Aspirin. An ab Initio Quantum-Mechanical Study of Conformational Preferences and of Neighboring Group Interactions
2001-01-12T00:00:00Z (GMT) by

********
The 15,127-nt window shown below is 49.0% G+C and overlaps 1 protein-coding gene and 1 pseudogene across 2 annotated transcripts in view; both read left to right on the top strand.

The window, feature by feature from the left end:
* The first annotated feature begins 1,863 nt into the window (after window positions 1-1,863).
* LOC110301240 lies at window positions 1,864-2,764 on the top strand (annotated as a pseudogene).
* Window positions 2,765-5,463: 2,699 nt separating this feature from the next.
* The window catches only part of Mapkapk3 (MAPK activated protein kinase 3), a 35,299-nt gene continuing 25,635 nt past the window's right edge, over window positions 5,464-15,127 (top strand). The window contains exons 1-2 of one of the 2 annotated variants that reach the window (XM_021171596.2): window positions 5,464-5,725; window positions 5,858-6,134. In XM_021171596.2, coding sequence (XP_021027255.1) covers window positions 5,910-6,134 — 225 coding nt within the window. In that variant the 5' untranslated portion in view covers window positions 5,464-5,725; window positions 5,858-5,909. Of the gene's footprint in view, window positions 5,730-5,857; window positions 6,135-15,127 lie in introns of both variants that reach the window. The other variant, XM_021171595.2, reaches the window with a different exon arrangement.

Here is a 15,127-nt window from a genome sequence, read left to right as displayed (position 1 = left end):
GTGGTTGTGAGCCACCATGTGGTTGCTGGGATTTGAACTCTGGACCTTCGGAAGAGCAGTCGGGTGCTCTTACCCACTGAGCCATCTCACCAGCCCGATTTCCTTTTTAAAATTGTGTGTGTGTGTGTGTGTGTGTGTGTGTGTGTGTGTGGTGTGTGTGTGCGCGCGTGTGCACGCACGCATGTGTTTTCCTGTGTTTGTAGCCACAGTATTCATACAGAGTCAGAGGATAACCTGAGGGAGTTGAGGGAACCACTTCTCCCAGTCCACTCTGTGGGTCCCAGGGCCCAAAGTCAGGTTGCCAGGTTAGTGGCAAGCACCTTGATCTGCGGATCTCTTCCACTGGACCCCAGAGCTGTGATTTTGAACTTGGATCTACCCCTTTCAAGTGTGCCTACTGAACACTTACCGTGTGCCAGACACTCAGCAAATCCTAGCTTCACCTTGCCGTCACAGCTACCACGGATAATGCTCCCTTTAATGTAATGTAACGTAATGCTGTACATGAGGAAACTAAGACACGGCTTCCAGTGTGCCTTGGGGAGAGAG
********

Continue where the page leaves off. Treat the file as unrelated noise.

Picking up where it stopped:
The potential energy surface of acetylsalicylic acid, aspirin, has been explored at the RHF/6-31G* and B3LYP/6-31G* levels, and single-point calculations were performed at levels up to B3LYP/ 6-311G**//B3LYP/6-31G*. All conformational isomers have been located, the thermochemical functions have been computed, and relative energies and free enthalpies were determined. The conformational space of aspirin is spanned by three internal coordinates, and these are the carboxylic acid C−O conformation (<i>s</i>-<i>trans</i> preferred by about 7 kcal/mol), the C−COOH conformation (<i>Z</i> preferred unless there are H-bonding opportunities), and the ester C−O conformation (<i>s</i>-<i>trans</i> preferred by about 4 kcal/mol). There are nine aspirin isomers since one of the conformers realizes hydrogen-bonding structure isomerism as well. Neighboring group interactions are discussed with reference to the intrinsic properties of benzoic acid and phenyl acetate. The intrinsic conformational preference energies for benzoic acid and phenyl acetate are not additive. The acid <i>s</i>-<i>trans</i> preference energies differ by as much as 9 kcal/mol depending on the Ph−COOH and ester conformations. Similarly, the <i>E</i>-preference energies about the Ph−COOH bond vary by as much as 6 kcal/mol depending on the ester conformation. The structural discussion suggests an overall <i>ortho</i> repulsion between the functional groups in <i>all</i> aspirin isomers including the intramolecularly hydrogen-bonded isomers. The isodesmic reaction between the most stable conformers of benzoic acid and phenyl acetate to form aspirin and benzene is found to be endothermic by 2.7 kcal/mol and provides compelling evidence for and a quantitative measure of <i>ortho</i> repulsion. The <i>ortho</i> repulsion of 2.7 kcal/mol is a lower limit, and the <i>ortho</i> repulsion can increase to as much as 6 kcal/mol in some aspirin isomers.